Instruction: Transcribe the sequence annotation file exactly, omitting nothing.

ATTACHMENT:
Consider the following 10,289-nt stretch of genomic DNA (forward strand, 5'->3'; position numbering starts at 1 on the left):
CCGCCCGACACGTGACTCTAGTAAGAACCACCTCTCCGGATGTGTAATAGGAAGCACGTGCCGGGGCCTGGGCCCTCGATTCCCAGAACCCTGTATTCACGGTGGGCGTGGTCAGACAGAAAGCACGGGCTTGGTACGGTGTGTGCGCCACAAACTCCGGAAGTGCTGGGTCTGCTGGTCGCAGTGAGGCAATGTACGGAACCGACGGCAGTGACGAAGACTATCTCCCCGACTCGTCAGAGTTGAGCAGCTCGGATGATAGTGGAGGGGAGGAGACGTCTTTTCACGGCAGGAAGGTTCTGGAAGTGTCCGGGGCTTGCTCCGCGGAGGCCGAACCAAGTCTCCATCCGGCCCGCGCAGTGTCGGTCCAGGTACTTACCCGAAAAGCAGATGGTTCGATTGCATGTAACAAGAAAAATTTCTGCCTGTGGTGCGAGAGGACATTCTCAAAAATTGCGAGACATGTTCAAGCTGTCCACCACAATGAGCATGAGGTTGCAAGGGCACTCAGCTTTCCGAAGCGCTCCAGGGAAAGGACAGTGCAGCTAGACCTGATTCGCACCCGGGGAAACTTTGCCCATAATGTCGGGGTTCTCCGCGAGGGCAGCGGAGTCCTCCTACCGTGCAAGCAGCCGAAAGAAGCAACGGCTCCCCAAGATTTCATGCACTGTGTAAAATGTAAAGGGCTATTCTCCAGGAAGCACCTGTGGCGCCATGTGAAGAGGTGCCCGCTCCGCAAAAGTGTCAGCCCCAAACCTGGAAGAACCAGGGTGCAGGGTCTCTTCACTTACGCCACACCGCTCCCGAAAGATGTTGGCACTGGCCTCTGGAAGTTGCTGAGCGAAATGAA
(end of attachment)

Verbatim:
Consider the following 10,289-nt stretch of genomic DNA (forward strand, 5'->3'; position numbering starts at 1 on the left):
CCGCCCGACACGTGACTCTAGTAAGAACCACCTCTCCGGATGTGTAATAGGAAGCACGTGCCGGGGCCTGGGCCCTCGATTCCCAGAACCCTGTATTCACGGTGGGCGTGGTCAGACAGAAAGCACGGGCTTGGTACGGTGTGTGCGCCACAAACTCCGGAAGTGCTGGGTCTGCTGGTCGCAGTGAGGCAATGTACGGAACCGACGGCAGTGACGAAGACTATCTCCCCGACTCGTCAGAGTTGAGCAGCTCGGATGATAGTGGAGGGGAGGAGACGTCTTTTCACGGCAGGAAGGTTCTGGAAGTGTCCGGGGCTTGCTCCGCGGAGGCCGAACCAAGTCTCCATCCGGCCCGCGCAGTGTCGGTCCAGGTACTTACCCGAAAAGCAGATGGTTCGATTGCATGTAACAAGAAAAATTTCTGCCTGTGGTGCGAGAGGACATTCTCAAAAATTGCGAGACATGTTCAAGCTGTCCACCACAATGAGCATGAGGTTGCAAGGGCACTCAGCTTTCCGAAGCGCTCCAGGGAAAGGACAGTGCAGCTAGACCTGATTCGCACCCGGGGAAACTTTGCCCATAATGTCGGGGTTCTCCGCGAGGGCAGCGGAGTCCTCCTACCGTGCAAGCAGCCGAAAGAAGCAACGGCTCCCCAAGATTTCATGCACTGTGTAAAATGTAAAGGGCTATTCTCCAGGAAGCACCTGTGGCGCCATGTGAAGAGGTGCCCGCTCCGCAAAAGTGTCAGCCCCAAACCTGGAAGAACCAGGGTGCAGGGTCTCTTCACTTACGCCACACCGCTCCCGAAAGATGTTGGCACTGGCCTCTGGAAGTTGCTGAGCGAAATGAA